Adv DB: Key-value DBs

NoSQL and Key-value databases

A recap from my last post: “Not Only SQL” databases, best known as NoSQL contains aggregate databases like key-value, document, and column friendly (Sadalage & Fowler, 2012). Aggregates are related sets of data that we would like to treat as a unit (MUSE, 2015c). Relationships between units/aggregates are captured in the relational mapping (Sadalage & Fowler, 2012). A key-value database maps aggregate data to a key, this data is embedded into a key-value.

Consider a bank account, my social security may be used as a key-value to bring up all my accounts: my checking, my 2 savings, and my mortgage loan.  The aggregate is my account, but savings, checking, and a mortgage loan act differently and can exist on different databases and distributed across different physical locations.

These NoSQL databases can be schemaless databases, where data can be stored without any predefined schema.  NoSQL is best for application-specific databases, not to substitute all relational databases (MUSE, 2015b).  NoSQL databases can also have an implicit schema, where the data definition can be taken from a database from an application in order to place the data into the database.

MapReduce & Materialized views

According to Hortonworks (2013), MapReduce’s Process in a high level is: Input -> Map -> Shuffle and Sort -> Reduce -> Output.

Jobs:  Mappers, create and process transactions on a data set filed away in a distributed system and places the wanted data on a map/aggregate with a certain key.  Reducers will know what the key values are, and will take all the values stored in a similar map but in different nodes on a cluster (per the distributed system) from the mapper to reduce the amount of data that is relevant (MUSE, 2015a, Hortonworks, 2013). Reducers can work on different keys.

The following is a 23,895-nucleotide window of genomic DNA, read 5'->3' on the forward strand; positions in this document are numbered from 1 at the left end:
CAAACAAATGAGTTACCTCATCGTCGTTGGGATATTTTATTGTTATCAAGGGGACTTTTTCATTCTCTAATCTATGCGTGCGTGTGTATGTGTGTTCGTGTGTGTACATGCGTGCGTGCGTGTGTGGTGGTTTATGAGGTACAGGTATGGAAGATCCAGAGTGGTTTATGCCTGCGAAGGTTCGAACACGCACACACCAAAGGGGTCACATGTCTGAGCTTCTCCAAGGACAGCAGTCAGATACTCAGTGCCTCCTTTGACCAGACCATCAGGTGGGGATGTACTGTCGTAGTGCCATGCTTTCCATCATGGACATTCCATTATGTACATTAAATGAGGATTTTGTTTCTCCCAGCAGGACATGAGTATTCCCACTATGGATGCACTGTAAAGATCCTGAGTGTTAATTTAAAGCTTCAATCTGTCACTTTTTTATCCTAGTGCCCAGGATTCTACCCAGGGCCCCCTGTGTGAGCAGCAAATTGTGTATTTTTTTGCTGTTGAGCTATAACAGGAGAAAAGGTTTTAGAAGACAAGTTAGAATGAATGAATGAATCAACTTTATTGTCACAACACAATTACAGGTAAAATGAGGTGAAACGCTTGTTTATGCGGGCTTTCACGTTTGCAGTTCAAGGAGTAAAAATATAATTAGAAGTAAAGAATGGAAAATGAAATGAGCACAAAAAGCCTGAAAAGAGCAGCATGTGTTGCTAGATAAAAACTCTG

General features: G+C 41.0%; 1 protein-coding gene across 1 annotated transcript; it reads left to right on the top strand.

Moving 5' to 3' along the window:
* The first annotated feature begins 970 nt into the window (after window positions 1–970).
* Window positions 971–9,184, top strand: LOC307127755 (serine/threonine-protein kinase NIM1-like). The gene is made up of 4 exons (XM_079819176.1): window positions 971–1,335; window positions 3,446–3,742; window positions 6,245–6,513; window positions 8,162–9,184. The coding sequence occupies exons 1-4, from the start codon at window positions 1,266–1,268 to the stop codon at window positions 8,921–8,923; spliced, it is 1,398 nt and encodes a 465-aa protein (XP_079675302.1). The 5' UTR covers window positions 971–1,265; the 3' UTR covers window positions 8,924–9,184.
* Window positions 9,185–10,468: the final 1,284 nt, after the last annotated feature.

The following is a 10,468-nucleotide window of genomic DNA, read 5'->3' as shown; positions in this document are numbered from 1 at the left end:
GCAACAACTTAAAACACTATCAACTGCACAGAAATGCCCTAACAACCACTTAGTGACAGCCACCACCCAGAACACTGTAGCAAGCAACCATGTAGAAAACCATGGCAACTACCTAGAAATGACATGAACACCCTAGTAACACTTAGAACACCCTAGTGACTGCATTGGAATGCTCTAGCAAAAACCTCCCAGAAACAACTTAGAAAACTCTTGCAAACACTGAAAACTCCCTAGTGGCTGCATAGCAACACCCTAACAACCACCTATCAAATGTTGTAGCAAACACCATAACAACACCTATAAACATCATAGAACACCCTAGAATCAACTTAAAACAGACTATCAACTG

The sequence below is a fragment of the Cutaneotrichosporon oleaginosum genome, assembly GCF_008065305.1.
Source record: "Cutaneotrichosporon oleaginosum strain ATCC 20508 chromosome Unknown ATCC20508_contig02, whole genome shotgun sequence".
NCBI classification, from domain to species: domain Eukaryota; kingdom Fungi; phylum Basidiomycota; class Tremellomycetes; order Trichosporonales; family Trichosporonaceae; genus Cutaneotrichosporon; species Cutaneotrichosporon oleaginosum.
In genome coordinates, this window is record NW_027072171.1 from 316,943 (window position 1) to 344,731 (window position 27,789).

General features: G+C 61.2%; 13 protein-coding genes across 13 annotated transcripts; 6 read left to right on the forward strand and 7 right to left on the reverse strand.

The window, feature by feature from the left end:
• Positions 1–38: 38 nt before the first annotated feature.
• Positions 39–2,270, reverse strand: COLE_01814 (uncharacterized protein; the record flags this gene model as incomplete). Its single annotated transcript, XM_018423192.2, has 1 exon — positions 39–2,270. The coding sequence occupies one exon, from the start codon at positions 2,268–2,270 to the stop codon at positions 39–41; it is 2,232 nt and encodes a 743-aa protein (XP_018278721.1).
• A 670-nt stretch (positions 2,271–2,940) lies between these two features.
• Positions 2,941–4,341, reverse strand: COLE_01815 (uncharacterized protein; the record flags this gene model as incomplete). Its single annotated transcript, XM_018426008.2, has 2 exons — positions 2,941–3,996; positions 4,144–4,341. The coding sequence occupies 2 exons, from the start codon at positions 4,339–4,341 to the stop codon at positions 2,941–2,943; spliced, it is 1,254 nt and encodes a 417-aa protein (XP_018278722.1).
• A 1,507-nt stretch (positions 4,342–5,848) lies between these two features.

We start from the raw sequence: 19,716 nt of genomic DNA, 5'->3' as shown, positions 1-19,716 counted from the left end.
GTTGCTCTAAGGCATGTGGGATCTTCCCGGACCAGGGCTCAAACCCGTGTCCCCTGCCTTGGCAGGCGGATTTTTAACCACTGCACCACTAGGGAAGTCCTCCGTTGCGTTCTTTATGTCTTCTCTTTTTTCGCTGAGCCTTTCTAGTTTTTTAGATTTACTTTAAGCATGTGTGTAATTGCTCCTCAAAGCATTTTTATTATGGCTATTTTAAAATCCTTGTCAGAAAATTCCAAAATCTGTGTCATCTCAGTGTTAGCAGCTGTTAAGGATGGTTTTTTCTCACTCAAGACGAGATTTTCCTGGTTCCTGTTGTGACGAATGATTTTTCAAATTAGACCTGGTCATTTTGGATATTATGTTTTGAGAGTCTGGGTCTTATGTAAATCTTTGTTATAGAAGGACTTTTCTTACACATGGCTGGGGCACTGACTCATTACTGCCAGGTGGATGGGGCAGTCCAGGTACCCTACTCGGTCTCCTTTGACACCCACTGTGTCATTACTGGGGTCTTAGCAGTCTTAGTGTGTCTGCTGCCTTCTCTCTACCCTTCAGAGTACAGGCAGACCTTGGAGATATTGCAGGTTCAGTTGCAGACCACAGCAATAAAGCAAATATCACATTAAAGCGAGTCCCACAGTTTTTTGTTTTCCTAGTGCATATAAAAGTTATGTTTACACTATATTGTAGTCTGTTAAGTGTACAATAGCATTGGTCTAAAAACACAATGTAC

Benefit: MapReduce knows where the data is placed, thus it does the tasks/computations to the data (on which node in a distributed system in which the data is located at).  Not using MapReduce, tasks/computations take place after moving data from one place to another, which can eat up the computational resources (Hortonworks, 2013).  From this, we know that the data is stored in a cluster of multiple processors, and what MapReduce tries to do is map the data (generate new data sets and store them in a key-value database) and reduce (data from one or more maps is reduced to a smaller pair of key-values) the data (MUSE, 2015a).

Other advantages:  Maps and reduce functions can work independently, while the grouper (groups key-values by key) and Master (divides the work amongst the nodes in a cluster) coordinates all the actions and can work really fast (Sathupadi, 2010).  However, depending on the task division, the work of the mapping and reducing functions can vary greatly amongst the nodes in a cluster.  Nothing has to happen in sequential order and a node can sometimes be a mapper and/or a grouper at any one time of the transaction request.

A great example of this a MapReduce Request is to look at all CTU graduate students and sum up their current outstanding school loans per degree level.  Thus, the final output from our example would be Doctoral Students Current Outstanding School Loan Amount and Master Students Current Outstanding School Loan Amount.  If I ran this in Hadoop, I could use 50 nodes to process this transaction request.  The bad data that gets thrown out in the mapper phase would be the Undergraduate Students.  Doctoral Students will get one key, and Master students would get another key, that is similar in all nodes, so that way the sum of all current outstanding school loan amounts get processed under the correct group.